First, the court of appeals considered the North Dakota case of Acuity v. Burd & Smith Const., Inc.,[31]which involved a policy containing identical exclusions. In that case, the insured construction company replaced a roof which later leaked and caused extensive property damage to personal property owned by the building's tenants.[32] In determining whether the “Business Risk” exclusion applied in that case to preclude coverage, the court "recognized that facts in each case are determinative of the particular part of property on which an insured is performing its operations," and that a helpful technique is to look at the scope of the insured's contract with the property owner.[33]

The court of appeals in Acuity v. Society then looked at Fortney & Weygandt, Inc. v. American Mfrs. Mut. Ins. Co., a 6th Circuit case applying Ohio law to interpret the scope of "that particular part."[34] In finding coverage, the Sixth Circuit had held that the exclusion was "trebly restrictive" and only applied "to building parts on which defective work was performed, [] not to the building generally."[35]

In light of this case law, the court of appeals in Acuity v. Society then analyzed the contract between VPP, RS, and Flint and narrowly construed its scope as being for the removal of the south engine room wall. Consequently, any damage to the engine room building in general or equipment in the building was not excluded under the CGL policy.[36] In other words, because "the particular part" of VPP's property on which RS and Flint were working was the south engine room wall, only damage to the south engine room wall was excluded under Society's “Business Risk” exclusion.

Before the court of appeals rendered its decision, Society had argued that the exclusion should have been broadly interpreted to exclude coverage for damage to the building on which its insured performed work as a whole; not simply the engine room.[37] Society's position was that, although the contract may have specifically been for work on the south engine room wall, its insureds were required to shore up the rest of the building, which meant that work was actually performed on the building as a whole.[38] Of course, the court of appeals rejected this argument in concluding instead that the exclusion had a very narrow application.

Despite a Missed Opportunity to Settle these Issues, All Is Not Lost.

Because the appeal to the Supreme Court was dismissed, these issues remain unsettled. However, although the court of appeals' decision can be relied upon in the future by plaintiffs seeking recovery under a CGL policy, defense counsel still have plenty of ammunition to put forth a strong argument against coverage.

First, when it comes to whether faulty workmanship constitutes an “occurrence” under a CGL policy, there is a strong argument that the level of generality utilized by the court of appeals gave too broad an interpretation to the definition of “occurrence,” and that the court blurred the line between cause and effect—since only the former should properly be considered a covered “occurrence.” The court in Acuity v. Society also arguably disregarded past Wisconsin case law holding that faulty workmanship was not an “occurrence” under a CGL policy. There is no reason to believe that past case law is not still good law despite Acuity v. Society.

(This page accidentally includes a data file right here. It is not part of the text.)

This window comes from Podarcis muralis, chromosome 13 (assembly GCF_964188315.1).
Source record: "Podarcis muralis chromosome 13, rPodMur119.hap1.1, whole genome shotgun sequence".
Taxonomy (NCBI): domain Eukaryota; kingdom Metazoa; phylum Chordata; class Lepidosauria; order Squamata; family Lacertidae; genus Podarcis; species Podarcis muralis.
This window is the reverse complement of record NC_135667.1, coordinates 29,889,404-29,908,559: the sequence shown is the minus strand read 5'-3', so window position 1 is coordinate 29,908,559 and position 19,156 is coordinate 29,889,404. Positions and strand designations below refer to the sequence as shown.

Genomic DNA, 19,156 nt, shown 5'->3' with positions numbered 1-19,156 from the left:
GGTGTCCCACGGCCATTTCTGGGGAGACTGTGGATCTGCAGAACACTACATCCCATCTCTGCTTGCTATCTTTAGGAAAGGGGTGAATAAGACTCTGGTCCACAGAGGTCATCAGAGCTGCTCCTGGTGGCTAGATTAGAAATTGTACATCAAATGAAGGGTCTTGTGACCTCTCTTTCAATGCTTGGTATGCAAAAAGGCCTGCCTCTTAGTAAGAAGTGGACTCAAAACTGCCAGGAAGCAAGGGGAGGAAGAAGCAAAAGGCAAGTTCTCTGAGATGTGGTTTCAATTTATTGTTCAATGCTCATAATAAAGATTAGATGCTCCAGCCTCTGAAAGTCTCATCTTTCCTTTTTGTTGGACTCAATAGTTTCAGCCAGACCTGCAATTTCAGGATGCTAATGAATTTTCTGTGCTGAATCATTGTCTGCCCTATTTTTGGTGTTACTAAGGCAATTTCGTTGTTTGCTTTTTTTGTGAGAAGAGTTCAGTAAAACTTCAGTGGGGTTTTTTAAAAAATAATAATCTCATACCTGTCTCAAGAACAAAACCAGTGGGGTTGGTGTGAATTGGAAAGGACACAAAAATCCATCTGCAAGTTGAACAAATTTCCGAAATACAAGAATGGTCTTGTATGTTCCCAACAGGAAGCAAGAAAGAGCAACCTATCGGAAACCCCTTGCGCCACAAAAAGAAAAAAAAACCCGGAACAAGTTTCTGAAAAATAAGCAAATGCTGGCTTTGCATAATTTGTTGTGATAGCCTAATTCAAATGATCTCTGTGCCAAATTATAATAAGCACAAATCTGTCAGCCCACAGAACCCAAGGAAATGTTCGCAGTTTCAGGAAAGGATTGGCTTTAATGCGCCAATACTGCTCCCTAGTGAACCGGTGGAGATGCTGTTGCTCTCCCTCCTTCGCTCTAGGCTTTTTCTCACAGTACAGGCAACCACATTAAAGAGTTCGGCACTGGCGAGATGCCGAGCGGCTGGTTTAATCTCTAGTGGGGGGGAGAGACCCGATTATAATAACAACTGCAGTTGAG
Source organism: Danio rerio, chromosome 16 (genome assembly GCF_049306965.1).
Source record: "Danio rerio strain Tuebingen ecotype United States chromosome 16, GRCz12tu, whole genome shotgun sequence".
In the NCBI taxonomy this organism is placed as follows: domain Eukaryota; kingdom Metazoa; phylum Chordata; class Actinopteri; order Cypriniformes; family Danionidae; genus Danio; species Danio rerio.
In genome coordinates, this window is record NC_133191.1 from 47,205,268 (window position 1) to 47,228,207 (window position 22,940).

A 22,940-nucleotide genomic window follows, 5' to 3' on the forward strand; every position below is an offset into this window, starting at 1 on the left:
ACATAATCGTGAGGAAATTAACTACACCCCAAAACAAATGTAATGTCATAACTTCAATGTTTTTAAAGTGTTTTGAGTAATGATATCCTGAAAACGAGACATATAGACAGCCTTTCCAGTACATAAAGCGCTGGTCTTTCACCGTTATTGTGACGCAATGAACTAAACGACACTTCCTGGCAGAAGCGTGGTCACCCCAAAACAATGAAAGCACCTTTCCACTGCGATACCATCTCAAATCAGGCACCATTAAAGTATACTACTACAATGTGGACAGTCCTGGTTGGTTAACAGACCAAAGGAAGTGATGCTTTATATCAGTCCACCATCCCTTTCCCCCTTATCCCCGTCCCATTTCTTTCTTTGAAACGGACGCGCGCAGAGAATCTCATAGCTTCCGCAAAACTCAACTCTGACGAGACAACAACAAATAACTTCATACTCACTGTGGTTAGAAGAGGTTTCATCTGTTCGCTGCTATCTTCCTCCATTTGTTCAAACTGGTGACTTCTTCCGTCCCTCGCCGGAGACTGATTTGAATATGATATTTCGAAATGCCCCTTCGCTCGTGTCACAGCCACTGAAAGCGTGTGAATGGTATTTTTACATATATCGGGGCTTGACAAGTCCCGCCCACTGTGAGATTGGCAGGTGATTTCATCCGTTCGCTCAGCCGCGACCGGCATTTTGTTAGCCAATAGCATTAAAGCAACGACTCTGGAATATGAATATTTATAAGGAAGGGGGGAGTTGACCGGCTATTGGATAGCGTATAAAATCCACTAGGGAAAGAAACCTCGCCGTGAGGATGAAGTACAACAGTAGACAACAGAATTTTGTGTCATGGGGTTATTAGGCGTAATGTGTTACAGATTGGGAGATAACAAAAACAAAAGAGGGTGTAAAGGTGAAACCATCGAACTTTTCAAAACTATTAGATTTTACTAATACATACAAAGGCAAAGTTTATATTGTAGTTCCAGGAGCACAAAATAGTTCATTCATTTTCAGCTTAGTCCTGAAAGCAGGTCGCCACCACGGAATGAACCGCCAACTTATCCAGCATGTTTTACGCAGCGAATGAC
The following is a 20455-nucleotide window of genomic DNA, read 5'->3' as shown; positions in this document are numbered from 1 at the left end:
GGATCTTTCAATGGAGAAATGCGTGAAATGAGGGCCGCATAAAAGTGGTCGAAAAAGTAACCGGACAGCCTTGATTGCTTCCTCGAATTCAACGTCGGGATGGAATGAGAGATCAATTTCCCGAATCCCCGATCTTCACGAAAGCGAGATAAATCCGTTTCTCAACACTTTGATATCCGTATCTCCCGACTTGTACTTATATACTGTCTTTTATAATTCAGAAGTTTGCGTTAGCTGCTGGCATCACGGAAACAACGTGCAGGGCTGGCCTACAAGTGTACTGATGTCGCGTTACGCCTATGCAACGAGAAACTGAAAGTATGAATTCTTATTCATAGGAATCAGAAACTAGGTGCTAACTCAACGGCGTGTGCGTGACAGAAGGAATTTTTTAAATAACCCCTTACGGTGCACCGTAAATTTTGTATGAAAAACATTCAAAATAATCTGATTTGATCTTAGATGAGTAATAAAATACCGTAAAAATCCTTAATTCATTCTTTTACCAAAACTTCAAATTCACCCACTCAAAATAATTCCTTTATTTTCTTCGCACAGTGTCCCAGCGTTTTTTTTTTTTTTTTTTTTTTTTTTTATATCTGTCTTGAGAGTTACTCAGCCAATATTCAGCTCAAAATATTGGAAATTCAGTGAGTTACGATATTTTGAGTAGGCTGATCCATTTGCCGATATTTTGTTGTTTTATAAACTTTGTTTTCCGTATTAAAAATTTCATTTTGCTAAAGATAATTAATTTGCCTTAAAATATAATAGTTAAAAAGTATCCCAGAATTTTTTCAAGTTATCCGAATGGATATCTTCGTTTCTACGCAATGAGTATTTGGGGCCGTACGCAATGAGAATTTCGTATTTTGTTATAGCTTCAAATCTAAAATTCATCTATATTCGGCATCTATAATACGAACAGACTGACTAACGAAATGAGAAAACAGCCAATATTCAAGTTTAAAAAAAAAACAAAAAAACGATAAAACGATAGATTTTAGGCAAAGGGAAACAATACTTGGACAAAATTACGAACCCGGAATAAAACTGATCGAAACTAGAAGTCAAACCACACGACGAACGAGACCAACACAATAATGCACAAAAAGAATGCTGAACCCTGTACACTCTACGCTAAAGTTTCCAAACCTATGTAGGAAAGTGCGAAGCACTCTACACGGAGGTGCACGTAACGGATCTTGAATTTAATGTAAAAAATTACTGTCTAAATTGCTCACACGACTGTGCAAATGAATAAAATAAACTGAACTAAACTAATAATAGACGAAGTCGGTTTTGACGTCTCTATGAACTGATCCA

Second, there is favorable case law—namely, Wausau Title and Wisconsin Label—that contradicts the court of appeals’ holding that a CGL policy could cover purely economic losses for which recovery was sought by breach of contract claims.

All that said, the issue that would have benefited the most from Supreme Court review may be the interpretation of Society’s “Business Risk” exclusion, especially considering that no Wisconsin court has fully interpreted the “particular” language. Would the court have followed other states and interpreted the language narrowly—excluding coverage for damage only to the “particular part” of the property on which the tortfeasor worked—or would it have agreed with Society’s broader interpretation—excluding coverage for any part of the building on which the tortfeasor worked? One thing is for sure, these issues are ripe for decision and are likely to be topics of litigation for the foreseeable future.

[1] 2012 WI App 13, 339 Wis. 2d 217, 810 N.W.2d 812.

[2] Id., ¶¶ 2–3.

[3] Id., ¶ 2.

[4] Id., ¶ 3.

[5] Id., ¶ 4.

[6] Id.

[7] Id., ¶¶ 4–5.

[8] Id., ¶ 6.

[9] Id., ¶ 7.

[10] Id., ¶ 8.

[11] Id., ¶ 9.

[12] Id., ¶ 10.

[13] Id., ¶ 16.

[14] 2004 WI 2, 268 Wis. 2d 16, 673 N.W.2d 65.

[15] Id., ¶ 17.

[16] 295 Wis. 2d 556, 721 N.W.2d 704 (Ct. App. 2006).

[17] 224 Wis. 2d 387, 591 N.W.2d 169 (Ct. App. 1999).

[18] See Glendenning’s, 295 Wis. 2d 556; Kalchthaler, 224 Wis. 2d 387; Mantz Automation, Inc. v. Navigators Ins. Co., unpublished slip op., No. 2009AP1681 (Wis. Ct. App. May 12, 2010).

[19] Acuity, 339 Wis. 2d 217, ¶ 24.

[20] Id., ¶ 29.

[21] Id., ¶ 28.

[22] Id.

[23] Id., ¶ 30 (citing American Girl, 268 Wis. 2d 16, ¶ 41).

[24] Id., ¶ 31.

[25] 226 Wis. 2d 235, 266-69, 593 N.W.2d 445 (1999).

[26] Id.

[27] 221 Wis. 2d 800, 586 N.W.2d 29 (Ct. App. 1998).

[28] Acuity, 339 Wis. 2d 217, ¶ 33.

[29] Id., ¶ 34 (emphasis added).

[30] Id.

[31] 721 N.W.2d 33, 35 (N.D. 2006).

[32] Id.

[33] Id. at 41.

[34] 595 F.3d 308 (6th Cir. 2010).

[35] Id. at 311.

[36] Acuity, 339 Wis. 2d 217, ¶ 41.

[37] Id., ¶ 43.

[38] Id., ¶ 45.